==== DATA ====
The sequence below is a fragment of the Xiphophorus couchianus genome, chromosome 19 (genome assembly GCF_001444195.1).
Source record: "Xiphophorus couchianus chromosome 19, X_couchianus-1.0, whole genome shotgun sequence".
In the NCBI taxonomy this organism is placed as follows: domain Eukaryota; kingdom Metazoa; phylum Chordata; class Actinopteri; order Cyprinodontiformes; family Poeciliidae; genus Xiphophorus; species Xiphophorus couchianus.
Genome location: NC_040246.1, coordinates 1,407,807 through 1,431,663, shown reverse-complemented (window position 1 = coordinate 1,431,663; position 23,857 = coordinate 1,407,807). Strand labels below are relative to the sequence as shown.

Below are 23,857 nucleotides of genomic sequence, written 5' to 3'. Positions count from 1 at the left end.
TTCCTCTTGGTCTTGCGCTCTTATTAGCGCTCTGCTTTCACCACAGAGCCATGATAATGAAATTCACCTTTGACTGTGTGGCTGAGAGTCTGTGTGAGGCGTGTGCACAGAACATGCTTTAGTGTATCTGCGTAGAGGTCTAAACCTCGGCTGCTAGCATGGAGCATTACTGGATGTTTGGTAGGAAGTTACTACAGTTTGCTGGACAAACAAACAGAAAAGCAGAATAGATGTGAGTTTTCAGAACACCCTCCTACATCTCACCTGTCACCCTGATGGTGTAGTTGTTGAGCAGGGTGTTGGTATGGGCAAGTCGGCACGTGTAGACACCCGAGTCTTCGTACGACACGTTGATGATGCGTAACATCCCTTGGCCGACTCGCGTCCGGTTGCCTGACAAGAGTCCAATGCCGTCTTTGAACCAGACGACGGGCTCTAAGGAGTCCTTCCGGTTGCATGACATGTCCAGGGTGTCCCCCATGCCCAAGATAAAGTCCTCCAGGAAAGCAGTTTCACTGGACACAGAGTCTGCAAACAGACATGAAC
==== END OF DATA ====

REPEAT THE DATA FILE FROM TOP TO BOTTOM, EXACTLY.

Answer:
The sequence below is a fragment of the Xiphophorus couchianus genome, chromosome 19 (genome assembly GCF_001444195.1).
Source record: "Xiphophorus couchianus chromosome 19, X_couchianus-1.0, whole genome shotgun sequence".
In the NCBI taxonomy this organism is placed as follows: domain Eukaryota; kingdom Metazoa; phylum Chordata; class Actinopteri; order Cyprinodontiformes; family Poeciliidae; genus Xiphophorus; species Xiphophorus couchianus.
Genome location: NC_040246.1, coordinates 1,407,807 through 1,431,663, shown reverse-complemented (window position 1 = coordinate 1,431,663; position 23,857 = coordinate 1,407,807). Strand labels below are relative to the sequence as shown.

Below are 23,857 nucleotides of genomic sequence, written 5' to 3'. Positions count from 1 at the left end.
TTCCTCTTGGTCTTGCGCTCTTATTAGCGCTCTGCTTTCACCACAGAGCCATGATAATGAAATTCACCTTTGACTGTGTGGCTGAGAGTCTGTGTGAGGCGTGTGCACAGAACATGCTTTAGTGTATCTGCGTAGAGGTCTAAACCTCGGCTGCTAGCATGGAGCATTACTGGATGTTTGGTAGGAAGTTACTACAGTTTGCTGGACAAACAAACAGAAAAGCAGAATAGATGTGAGTTTTCAGAACACCCTCCTACATCTCACCTGTCACCCTGATGGTGTAGTTGTTGAGCAGGGTGTTGGTATGGGCAAGTCGGCACGTGTAGACACCCGAGTCTTCGTACGACACGTTGATGATGCGTAACATCCCTTGGCCGACTCGCGTCCGGTTGCCTGACAAGAGTCCAATGCCGTCTTTGAACCAGACGACGGGCTCTAAGGAGTCCTTCCGGTTGCATGACATGTCCAGGGTGTCCCCCATGCCCAAGATAAAGTCCTCCAGGAAAGCAGTTTCACTGGACACAGAGTCTGCAAACAGACATGAAC